Following season of despair, Grizzlies quietly revamp roster, provide reason for optimism

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The Grizzlies' 2017-18 season quickly turned into the basketball version of "The Money Pit." A promising 5-1 start was forgotten after Mike Conley went down with a left heel injury, forcing the star guard to miss all but 12 games. The front office fired coach David Fizdale in November amid an 11-game losing streak, leaving many fans wondering if a poor relationship with Marc Gasol was behind the sudden dismissal.

Things only got worse from there.

Trade rumors followed Gasol all the way up to the February deadline. The Grizzlies kept the three-time All-Star center (and Tyreke Evans, for some reason) but endured a 19-game losing streak, dropping the team firmly into Tankapalooza 2018.

MORE: Will Conley be ready for training camp?

Then, Memphis really hit bottom. On March 22, the Grizzlies lost to the Hornets by a whopping 61 points, marking one of the worst losses in NBA history. Grizz players reportedly laughed and joked following the blowout — because what can you do once the bathtub falls through the floor?

Sixty losses later, there is reason for optimism in Memphis.

Conley should be back at 100 percent this season, ready to work in tandem with Gasol and pester opposing point guards. With J.B. Bickerstaff in charge, Gasol can shake off a down year and put all of the drama behind him.

But it's not only about the franchise cornerstones. While stars like LeBron James, Paul George and DeMarcus Cousins swallowed up plenty of attention early in free agency, the Grizzlies worked along the fringes this summer to im

prove the roster.

It started with the selection of Jaren Jackson Jr. with the No. 4 overall pick in the 2018 NBA Draft. In his one year at Michigan State, Jackson showed he is capable of becoming the next great NBA unicorn as a 6-11 athlete who can protect the rim on one end (3.0 blocks per game at MSU) and stretch the floor on the other (39.6 percent from 3-point range on nearly three attempts per game). The Grizzlies also snagged second-round pick Jevon Carter, a rugged on-ball defender who is about as "Grit'N'Grind" as humanly possible.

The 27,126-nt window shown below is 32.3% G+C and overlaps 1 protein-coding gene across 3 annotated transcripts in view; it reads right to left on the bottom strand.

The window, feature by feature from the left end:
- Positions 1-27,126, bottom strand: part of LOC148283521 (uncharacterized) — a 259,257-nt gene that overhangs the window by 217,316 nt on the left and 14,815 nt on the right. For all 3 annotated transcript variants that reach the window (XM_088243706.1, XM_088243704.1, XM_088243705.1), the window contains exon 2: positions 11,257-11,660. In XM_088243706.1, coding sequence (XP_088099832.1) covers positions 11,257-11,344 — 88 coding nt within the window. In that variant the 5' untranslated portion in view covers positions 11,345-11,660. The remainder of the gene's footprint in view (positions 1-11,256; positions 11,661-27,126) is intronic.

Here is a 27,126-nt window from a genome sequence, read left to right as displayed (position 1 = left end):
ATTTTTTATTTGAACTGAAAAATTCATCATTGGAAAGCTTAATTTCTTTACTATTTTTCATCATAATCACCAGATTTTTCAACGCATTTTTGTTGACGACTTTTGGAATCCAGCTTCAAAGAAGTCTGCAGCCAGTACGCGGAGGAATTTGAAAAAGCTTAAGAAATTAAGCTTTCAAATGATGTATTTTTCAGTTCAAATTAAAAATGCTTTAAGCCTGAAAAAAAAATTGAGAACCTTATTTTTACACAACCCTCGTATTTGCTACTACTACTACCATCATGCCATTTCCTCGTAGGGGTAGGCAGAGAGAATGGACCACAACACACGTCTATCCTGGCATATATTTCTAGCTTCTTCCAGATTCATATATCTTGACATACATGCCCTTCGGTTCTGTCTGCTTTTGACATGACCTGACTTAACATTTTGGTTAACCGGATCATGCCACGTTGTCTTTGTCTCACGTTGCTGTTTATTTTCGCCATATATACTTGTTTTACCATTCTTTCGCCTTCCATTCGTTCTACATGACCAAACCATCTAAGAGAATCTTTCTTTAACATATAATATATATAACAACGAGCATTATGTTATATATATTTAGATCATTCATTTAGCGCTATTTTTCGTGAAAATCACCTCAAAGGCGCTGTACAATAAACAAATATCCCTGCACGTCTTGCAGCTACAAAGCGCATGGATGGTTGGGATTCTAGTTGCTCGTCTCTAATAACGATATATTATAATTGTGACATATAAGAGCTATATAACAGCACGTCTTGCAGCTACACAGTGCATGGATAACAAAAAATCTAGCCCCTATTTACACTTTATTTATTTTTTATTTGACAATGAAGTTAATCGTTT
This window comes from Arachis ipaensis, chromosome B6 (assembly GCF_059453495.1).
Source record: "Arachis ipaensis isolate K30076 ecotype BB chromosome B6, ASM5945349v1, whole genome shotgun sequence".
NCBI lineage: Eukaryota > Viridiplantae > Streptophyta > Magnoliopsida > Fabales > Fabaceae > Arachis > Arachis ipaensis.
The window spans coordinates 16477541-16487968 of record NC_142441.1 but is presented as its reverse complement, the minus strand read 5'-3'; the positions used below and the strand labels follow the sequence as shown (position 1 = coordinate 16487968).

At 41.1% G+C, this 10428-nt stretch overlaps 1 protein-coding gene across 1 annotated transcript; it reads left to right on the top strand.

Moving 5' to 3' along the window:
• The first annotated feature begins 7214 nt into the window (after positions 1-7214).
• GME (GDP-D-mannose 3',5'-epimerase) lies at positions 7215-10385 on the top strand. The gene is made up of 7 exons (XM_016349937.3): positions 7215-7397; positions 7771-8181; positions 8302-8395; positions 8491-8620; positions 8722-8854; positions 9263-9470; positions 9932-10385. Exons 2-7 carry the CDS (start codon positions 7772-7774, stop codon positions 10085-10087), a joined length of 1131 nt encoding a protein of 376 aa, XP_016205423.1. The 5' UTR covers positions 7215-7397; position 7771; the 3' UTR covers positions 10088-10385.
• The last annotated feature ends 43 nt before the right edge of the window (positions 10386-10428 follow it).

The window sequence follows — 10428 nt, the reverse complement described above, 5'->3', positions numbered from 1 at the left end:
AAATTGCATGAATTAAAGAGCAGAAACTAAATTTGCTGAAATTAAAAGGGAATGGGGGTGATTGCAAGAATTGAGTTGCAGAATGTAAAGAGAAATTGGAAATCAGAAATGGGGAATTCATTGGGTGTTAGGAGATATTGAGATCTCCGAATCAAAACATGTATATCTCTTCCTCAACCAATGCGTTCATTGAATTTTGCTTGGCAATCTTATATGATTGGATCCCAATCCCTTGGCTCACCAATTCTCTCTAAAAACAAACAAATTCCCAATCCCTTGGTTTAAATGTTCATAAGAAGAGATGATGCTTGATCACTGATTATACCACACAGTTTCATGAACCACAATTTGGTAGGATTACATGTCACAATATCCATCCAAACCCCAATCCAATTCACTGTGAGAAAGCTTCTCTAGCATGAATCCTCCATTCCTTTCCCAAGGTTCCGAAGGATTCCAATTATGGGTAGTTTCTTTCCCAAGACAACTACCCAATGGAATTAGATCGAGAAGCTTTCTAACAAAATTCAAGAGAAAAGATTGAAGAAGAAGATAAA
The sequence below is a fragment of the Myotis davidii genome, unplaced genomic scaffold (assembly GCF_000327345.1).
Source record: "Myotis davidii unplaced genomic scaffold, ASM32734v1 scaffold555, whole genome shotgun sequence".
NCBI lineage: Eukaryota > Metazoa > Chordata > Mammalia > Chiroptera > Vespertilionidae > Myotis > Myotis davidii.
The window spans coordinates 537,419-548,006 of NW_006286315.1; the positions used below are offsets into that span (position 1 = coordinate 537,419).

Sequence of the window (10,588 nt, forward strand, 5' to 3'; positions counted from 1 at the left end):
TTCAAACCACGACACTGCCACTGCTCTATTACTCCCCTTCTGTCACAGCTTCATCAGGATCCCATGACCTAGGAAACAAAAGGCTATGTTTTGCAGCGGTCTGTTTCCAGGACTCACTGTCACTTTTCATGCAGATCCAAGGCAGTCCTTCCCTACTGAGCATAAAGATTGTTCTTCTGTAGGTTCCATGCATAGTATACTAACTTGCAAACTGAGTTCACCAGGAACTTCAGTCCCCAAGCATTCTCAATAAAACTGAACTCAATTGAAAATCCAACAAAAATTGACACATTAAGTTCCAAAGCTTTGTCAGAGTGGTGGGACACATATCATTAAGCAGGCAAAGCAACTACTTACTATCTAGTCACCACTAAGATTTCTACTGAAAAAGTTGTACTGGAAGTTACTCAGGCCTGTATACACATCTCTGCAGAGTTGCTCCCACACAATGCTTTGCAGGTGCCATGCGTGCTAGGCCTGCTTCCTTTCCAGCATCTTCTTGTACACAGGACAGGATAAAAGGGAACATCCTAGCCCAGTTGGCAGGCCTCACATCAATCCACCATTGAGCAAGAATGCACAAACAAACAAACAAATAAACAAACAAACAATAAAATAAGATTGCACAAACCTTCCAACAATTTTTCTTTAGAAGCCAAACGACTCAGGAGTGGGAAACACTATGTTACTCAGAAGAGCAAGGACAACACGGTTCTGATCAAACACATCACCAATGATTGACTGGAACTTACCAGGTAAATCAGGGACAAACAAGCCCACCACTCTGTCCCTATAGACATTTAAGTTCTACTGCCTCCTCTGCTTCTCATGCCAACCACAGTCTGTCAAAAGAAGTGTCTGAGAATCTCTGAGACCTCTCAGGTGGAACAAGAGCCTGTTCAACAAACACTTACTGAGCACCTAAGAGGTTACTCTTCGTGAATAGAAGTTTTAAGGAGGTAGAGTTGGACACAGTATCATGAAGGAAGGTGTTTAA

Memphis landed Kyle Anderson in free agency with an offer sheet the Spurs declined to match, giving Bickerstaff a strong defensive wing (second in ESPN's Defensive Real Plus-Minus among small forwards) playable in multiple lineups. Anderson isn't known as a huge offensive threat, but his game could expand given more opportunities. 

After finishing in the bottom five of the league in terms of 3-point shooting, the Grizzlies needed perimeter threats. Insert Garrett Temple and Omri Casspi — both players have shot better than 37 percent from beyond the arc in each of the past two seasons. Temple and Casspi bring a veteran presence to the locker room, as well, which is always helpful to developing young talent.

Throw in role players like Dillon Brooks, JaMychal Green and Chandler Parsons (if he can stay healthy), and this roster suddenly provides plenty of intrigue. Grizzlies owner Robert Pera might be a little too high on his team's status in the West — he said in June he sees no reason why "we can't return to being a 50-win plus team" — but a 15- to 20-win improvement is within the realm of possibility.

And, just maybe, by the end of the 2018-19 campaign, Memphians might be standing in front of a nice house with a bright future ahead. Sometimes it just takes a little reconstruction.

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